By a blog reader

It is a favourite tactic of the sensationalists to allege that Freemasonry makes use of ‘occult symbols’ as somehow proof of its sinister motives. Now forget for a moment that the word occult simply means secret and therefore a synonym for the word mystery, the fact that they get away with the dishonest claim that these symbols are in any way sinister is solely due to the fact that modern post-Christian society is highly ignorant of symbology – particularly of that which was once its own.

The Christian Medieval age was awash with symbols, and most of medieval society was highly conversant with them. It is therefore entirely unsurprising that stone mason guilds, themselves a product of the age, and perhaps even more importantly, given that it was the stone masons who largely enshrined these symbols in architecture, would adopt them.  

The fact is that there is nothing untoward whatsoever with the symbols used by Regular Freemasonry – indeed all of them can be traced to Christianity or the Bible.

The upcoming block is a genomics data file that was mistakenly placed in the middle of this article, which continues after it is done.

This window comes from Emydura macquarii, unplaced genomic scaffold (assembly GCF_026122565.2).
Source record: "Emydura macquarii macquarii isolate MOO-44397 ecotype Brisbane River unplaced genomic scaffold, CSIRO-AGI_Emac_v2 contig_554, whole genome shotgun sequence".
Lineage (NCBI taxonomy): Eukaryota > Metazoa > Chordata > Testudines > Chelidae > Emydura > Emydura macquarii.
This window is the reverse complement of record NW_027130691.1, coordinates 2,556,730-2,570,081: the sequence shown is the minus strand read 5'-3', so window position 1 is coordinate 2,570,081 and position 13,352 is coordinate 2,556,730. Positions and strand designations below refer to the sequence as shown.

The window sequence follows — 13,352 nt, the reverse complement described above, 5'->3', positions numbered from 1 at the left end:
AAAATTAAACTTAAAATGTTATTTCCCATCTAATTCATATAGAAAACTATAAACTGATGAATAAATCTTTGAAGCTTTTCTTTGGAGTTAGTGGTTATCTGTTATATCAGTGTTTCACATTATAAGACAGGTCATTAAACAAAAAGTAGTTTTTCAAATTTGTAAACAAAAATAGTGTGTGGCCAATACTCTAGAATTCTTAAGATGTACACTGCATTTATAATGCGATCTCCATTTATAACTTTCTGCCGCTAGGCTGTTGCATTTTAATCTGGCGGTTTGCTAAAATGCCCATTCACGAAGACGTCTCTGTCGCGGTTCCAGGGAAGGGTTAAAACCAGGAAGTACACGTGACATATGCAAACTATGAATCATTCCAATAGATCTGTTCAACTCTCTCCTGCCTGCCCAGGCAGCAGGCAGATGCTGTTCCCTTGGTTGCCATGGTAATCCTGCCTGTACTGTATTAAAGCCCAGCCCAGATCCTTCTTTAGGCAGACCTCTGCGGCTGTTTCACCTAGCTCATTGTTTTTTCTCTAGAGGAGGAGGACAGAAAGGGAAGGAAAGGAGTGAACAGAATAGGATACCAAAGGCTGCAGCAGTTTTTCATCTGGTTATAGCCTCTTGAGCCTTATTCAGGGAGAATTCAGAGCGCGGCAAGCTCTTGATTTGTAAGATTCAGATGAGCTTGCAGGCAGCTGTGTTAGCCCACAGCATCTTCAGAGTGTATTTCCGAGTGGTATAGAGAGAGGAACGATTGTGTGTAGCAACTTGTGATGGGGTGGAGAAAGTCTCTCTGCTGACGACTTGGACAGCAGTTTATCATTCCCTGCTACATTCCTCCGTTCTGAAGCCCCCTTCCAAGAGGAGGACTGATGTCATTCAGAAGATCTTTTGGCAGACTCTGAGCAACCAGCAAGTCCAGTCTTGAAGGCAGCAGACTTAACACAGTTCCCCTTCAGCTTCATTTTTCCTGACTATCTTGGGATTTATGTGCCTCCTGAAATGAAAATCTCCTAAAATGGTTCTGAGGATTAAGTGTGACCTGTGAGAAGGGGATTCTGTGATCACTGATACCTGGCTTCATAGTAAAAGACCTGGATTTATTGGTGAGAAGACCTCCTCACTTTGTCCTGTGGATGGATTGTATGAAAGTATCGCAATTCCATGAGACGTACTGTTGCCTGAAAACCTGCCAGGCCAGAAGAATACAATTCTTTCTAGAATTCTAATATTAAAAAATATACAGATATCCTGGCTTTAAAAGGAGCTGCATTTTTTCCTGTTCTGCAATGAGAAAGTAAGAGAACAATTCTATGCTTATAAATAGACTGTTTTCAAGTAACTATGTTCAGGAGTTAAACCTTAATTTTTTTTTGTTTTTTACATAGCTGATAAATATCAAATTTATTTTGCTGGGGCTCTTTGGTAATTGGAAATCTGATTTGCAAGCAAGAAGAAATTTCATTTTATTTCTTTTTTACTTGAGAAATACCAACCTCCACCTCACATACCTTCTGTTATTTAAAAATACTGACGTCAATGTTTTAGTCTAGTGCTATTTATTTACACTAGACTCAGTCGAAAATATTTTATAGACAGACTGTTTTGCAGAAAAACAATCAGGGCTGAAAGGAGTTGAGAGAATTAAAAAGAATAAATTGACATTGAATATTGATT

The symbol undoubtedly most associated with Freemasonry are the square and compasses which symbolize the union of heaven and earth – ‘as above so below’. The thing that those unfamiliar with symbology are entirely unaware of is that the same, indeed identical symbology, is present in most of our village squares. Yes, in the architecture of our churches themselves. Most of the Churches are domes on squares – with the domes representing heaven and the square representing earth and guess what, domes are circumscribed by compasses, and squares are laid out, well, by squares. Furthermore, if you had to join the points of the compass and square you will get the Star of David which is yet another symbol that represents the relationship between man and God, of the covenant between heaven and earth. David was of course none other than the Father of Solomon whose temple is of course so central to Masonic legend.